Advanced optical nanocrystals yield luminescent biomarkers

Researchers from the National University of Singapore’s (NUS) Department of Chemistry have developed an efficient upconversion process in nanoparticles, ensuring a broad tunability of light emission that could be used in bioimaging applications.

Researchers from the National University of Singapore’s (NUS) Department of Chemistry have developed an efficient upconversion process in nanoparticles, ensuring a broad tunability of light emission that could be used in bioimaging applications. Their novel approach involved finding a chemical structure that can exhibit efficient upconversion properties through a special arrangement of energy levels—synthesizing lanthanide-doped core-shell nanocrystals resulted in advanced optical properties that can control light.

Upconversion is a nonlinear optical process where two low-energy photons of an incident beam can be converted into a single photon of higher energy, which can then be easily distinguished from the background. Upconversion emission materials are ideal for bioimaging due to their effectiveness as contrast agents for detecting cancer cells—more so when the background emission of non-cancerous tissues can be minimized. These materials could be used as biomarkers for luminescent labeling of cancerous cells. Opaque tissues can be turned into glassy, transparent substances by using these biomarkers, which rely on near-infrared (near-IR) excitation.

The team—led by Associate Professor Xiaogang Liu—prepared nanoparticles that could demonstrate an upconversion emission ranging from violet, blue, and green to red and yellow, with significantly longer IR excitation wavelengths up to 980 nm. Using light with 980 nm wavelength yields transparency of living tissues high in IR, enhancing opportunity for using these nanoparticles in cancer detection. What's more, the multiple emission colors the team demonstrated can potentially be used for multiple cell markers, photodynamic therapy (PDT), and drug delivery.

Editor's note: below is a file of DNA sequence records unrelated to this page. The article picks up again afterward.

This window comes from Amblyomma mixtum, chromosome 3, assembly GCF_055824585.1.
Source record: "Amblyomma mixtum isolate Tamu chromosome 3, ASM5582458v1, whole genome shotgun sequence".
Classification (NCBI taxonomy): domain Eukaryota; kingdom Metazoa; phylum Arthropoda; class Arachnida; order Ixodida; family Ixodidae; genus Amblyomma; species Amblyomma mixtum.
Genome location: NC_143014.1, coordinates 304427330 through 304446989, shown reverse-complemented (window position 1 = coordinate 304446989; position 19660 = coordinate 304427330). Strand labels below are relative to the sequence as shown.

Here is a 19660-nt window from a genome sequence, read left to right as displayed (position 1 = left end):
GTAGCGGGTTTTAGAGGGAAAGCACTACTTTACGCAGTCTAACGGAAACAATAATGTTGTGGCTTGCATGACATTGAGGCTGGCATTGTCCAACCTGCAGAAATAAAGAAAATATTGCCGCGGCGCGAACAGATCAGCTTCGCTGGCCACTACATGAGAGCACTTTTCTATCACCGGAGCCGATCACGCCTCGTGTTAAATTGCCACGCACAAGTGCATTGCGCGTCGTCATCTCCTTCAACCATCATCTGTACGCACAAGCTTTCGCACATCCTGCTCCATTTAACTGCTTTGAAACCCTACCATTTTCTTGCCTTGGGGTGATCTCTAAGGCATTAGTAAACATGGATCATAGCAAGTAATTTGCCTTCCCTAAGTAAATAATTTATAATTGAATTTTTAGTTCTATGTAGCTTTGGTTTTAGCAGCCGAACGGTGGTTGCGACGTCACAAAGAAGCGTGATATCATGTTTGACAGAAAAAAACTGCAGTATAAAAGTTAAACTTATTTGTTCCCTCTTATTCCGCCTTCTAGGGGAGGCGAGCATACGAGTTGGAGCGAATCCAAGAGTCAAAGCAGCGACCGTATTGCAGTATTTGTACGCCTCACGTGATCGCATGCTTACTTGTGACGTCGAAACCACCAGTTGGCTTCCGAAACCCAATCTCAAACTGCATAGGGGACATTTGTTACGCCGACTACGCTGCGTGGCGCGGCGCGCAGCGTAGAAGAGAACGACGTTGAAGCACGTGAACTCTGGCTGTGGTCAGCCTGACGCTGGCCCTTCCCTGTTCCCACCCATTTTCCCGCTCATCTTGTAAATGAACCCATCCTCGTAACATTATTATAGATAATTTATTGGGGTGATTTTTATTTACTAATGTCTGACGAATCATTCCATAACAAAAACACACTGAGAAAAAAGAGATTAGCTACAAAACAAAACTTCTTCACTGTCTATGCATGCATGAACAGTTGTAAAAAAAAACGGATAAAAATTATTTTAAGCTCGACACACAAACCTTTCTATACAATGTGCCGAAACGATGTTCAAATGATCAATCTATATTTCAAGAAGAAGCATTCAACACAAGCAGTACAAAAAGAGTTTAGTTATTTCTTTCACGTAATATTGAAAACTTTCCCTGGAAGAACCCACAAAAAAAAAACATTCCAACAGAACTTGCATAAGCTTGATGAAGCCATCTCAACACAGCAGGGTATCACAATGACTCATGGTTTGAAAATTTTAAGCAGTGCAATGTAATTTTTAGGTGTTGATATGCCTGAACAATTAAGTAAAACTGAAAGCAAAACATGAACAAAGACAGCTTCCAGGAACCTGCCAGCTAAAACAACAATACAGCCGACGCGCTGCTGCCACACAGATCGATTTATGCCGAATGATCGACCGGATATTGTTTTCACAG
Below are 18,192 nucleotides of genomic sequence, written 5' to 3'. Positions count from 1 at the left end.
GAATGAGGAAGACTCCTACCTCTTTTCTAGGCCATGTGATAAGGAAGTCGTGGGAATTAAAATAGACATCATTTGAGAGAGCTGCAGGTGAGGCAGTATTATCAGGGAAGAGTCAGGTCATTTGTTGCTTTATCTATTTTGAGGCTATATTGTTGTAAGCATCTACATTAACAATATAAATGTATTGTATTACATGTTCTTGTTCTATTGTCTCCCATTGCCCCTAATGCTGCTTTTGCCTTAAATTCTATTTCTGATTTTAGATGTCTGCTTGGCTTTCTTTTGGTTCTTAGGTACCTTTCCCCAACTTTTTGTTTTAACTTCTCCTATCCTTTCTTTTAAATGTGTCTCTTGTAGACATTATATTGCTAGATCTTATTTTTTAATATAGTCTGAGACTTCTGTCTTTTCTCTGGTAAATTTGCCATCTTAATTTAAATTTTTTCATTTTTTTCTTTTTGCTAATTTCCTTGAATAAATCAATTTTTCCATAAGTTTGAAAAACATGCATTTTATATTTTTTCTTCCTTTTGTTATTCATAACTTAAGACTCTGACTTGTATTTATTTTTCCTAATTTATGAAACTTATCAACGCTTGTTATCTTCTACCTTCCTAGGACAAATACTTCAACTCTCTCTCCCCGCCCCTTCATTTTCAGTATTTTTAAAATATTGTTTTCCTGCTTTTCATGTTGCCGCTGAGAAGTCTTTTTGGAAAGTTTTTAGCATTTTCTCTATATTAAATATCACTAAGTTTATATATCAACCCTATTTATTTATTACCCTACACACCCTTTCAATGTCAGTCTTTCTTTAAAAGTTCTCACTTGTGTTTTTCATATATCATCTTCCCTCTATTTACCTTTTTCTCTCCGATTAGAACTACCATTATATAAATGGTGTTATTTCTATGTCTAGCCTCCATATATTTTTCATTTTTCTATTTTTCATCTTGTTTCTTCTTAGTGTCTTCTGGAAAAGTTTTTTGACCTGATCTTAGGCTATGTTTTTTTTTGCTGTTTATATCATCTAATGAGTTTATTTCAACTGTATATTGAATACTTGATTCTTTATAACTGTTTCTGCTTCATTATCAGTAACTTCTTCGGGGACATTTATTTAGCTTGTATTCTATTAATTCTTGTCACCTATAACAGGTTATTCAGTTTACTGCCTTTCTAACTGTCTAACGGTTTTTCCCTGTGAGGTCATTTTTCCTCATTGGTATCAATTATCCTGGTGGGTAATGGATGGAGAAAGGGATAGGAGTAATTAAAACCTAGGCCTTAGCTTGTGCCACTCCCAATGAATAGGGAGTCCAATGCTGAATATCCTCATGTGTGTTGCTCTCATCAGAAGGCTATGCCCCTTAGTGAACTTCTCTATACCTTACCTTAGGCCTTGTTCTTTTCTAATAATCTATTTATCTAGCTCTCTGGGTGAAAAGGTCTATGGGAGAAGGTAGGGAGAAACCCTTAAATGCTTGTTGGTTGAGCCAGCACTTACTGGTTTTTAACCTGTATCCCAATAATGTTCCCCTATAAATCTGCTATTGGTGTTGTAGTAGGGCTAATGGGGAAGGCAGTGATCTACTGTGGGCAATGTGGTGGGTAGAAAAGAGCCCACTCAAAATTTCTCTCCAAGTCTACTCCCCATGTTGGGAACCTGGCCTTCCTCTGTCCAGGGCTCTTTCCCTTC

The team has recently filed a related patent for their discovery, and they are working with clinicians to develop clinical diagnostic models for use in a practical manner.

The team's work is published in Nature Materials, and was funded by Singapore’s Agency for Science, Technology and Research (A*STAR) and Ministry of Education. For more information, please visit http://www.nature.com/nmat/journal/vaop/ncurrent/abs/nmat3149.html.

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